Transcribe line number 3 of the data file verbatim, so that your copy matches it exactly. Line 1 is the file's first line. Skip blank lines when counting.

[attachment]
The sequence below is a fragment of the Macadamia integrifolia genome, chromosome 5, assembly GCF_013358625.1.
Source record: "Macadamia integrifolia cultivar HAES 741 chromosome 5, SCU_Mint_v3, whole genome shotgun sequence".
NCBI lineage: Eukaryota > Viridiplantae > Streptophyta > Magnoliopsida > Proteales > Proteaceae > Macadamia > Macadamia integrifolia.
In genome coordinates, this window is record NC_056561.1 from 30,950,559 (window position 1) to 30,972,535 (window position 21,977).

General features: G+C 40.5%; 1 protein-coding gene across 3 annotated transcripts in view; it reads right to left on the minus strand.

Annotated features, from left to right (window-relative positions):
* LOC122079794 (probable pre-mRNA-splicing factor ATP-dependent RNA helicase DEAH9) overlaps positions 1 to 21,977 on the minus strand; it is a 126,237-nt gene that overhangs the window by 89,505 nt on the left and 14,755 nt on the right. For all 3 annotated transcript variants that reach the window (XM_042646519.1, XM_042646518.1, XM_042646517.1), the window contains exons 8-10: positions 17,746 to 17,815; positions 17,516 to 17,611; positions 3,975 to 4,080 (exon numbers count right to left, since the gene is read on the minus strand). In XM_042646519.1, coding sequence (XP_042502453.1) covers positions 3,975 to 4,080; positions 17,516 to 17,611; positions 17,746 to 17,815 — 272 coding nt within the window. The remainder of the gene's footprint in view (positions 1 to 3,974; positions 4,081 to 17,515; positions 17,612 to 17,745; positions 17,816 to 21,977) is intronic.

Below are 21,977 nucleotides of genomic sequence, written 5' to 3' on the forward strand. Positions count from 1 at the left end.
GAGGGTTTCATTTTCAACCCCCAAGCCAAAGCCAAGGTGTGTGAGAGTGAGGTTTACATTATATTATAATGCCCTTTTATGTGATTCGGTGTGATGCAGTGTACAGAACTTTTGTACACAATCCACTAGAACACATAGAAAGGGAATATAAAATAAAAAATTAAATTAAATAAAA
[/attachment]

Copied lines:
NCBI lineage: Eukaryota > Viridiplantae > Streptophyta > Magnoliopsida > Proteales > Proteaceae > Macadamia > Macadamia integrifolia.